One way to treat disease is to tether proteins responsible for harm to an enzyme that causes them to be destroyed by the cell’s own machinery. Researchers have designed large, two-ended molecules for this purpose but their size can pose challenges, and the proteins they target need to have a binding spot. One solution could be molecular glues: small molecules that bring a target protein and enzyme together by sticking to the enzyme and changing the shape of its surface. Glues don’t require a druggable pocket in the proteins, meaning more proteins can potentially be targeted. Several of these elusive molecules have been found, but often by chance. Now scientists are racing to find and design more. Ultimately, companies hope to develop ways to find molecular glues for any protein of interest.
In the late 1950s and very early ’60s, doctors prescribed a drug as a sedative to treat morning sickness in pregnant people. Marketed as safe, it was sold under numerous names in 46 countries; it’s now known most commonly as thalidomide. In 1961, it became clear that a sudden increase in infants born with severe physical abnormalities was linked to thalidomide exposure in utero. Thousands of children were born with malformed limbs and other impairments as a result of the drug.
Most countries withdrew thalidomide from their markets in 1961. Still, it remained available in some places. In 1964, a doctor prescribed it as a sedative to a person with leprosy who had an inflammatory complication involving skin eruptions. Thalidomide cleared the eruptions within days.
The ability of thalidomide to treat the leprosy complication led researchers to test it on several other inflammatory and skin conditions. In 1994, researchers reported that it could interfere with the growth of new blood vessels, a finding that sparked new interest in how it might be used against tumors. Thalidomide was found to be effective in treating multiple myeloma, a cancer of the plasma cells, in the late ’90s.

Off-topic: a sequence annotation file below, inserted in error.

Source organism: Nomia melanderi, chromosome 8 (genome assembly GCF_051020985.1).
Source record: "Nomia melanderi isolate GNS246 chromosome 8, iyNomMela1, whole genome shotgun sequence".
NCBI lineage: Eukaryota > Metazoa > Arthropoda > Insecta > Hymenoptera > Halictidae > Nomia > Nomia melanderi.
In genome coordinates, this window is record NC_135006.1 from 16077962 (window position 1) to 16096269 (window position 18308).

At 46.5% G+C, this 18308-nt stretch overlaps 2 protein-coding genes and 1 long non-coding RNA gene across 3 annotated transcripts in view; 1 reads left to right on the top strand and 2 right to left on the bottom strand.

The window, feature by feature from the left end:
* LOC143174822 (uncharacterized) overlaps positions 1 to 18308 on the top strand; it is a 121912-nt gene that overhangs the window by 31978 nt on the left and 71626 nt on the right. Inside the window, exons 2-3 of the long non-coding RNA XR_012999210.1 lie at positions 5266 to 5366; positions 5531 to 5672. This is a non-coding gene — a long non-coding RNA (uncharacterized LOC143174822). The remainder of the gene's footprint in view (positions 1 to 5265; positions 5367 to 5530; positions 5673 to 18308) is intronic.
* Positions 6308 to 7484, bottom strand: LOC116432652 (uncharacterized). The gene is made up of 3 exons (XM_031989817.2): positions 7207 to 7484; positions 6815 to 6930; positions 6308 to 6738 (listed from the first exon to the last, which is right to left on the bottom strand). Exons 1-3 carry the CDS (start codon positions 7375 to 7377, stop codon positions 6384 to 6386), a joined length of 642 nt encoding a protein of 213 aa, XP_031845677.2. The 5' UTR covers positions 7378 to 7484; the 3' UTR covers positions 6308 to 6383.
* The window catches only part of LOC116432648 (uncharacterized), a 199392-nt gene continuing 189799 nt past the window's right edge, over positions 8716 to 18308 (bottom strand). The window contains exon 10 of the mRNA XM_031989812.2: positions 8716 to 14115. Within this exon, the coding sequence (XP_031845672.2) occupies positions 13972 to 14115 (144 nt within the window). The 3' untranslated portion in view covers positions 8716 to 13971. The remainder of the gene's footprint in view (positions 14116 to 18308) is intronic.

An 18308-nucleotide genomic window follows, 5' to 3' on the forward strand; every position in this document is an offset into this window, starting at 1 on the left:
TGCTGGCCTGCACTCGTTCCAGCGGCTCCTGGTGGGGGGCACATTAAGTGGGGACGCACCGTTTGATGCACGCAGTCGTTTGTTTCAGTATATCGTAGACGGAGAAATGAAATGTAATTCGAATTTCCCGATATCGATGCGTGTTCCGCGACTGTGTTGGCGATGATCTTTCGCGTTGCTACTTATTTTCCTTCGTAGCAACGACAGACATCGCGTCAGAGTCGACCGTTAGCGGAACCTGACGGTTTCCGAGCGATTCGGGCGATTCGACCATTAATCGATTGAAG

Researchers didn’t know it yet, but the mechanism responsible for the congenital conditions, at least in part, was likely the same one that fights cancer. In fact, it would be years before scientists discovered that thalidomide was a molecular glue.
The term molecular glue refers to a small molecule that sticks two proteins together. The most common type links a target protein—typically one that causes disease—to an enzyme that causes the target to be broken down by the cell’s protein-degradation machinery.
In the body, the glue molecule first binds to a type of enzyme called an E3 ubiquitin ligase, altering the shape of the ligase’s surface so it can then bind to the target protein. Once all three are bound together, the E3 ligase adds a chain of ubiquitin molecules to the protein; the chain acts as a signal to the cell’s protein-degradation machinery to chop up the target protein. The novelty of molecular glues is that they co-opt a natural cellular process and force an interaction between E3 ligases and proteins that might not normally bind to them. The result is the degradation of disease-causing proteins on demand.
In people given thalidomide for morning sickness, the drug may have acted in several ways, including causing the destruction of proteins needed for normal fetal development. It also seems able to mark for destruction proteins that play a key role in multiple myeloma, hence its success in treating that disease.
Researchers first identified molecular glues in the early 1990s, says Stuart Schreiber, a chemical biologist at Harvard University and a trailblazer in protein degradation. Schreiber also cofounded the Broad Institute of MIT and Harvard and several start-ups, including molecular-glue firm Magnet Biomedicine.
Schreiber wanted to determine how several natural product drugs or drug candidates were acting as immunosuppressants, which can be used to prevent organ transplant rejection, among other things. Jun Liu, then a postdoc in Schreiber’s lab, discovered that the natural products were causing two proteins to bind to each other, thereby interrupting an immune-signaling pathway.
“These three natural products, very complicated structures, had these amazing mechanisms of action,” says Schreiber, who coined the term molecular glue, first in a group meeting and then in a 1992 Cell paper (DOI: 10.1016/0092-8674(92)90158-9), to describe this phenomenon. “I thought, Well, we chemists probably won’t be able to do that”—make molecular glues—“it’s too complicated . . . maybe it’s really a billion years of natural selection that’s required to achieve this.”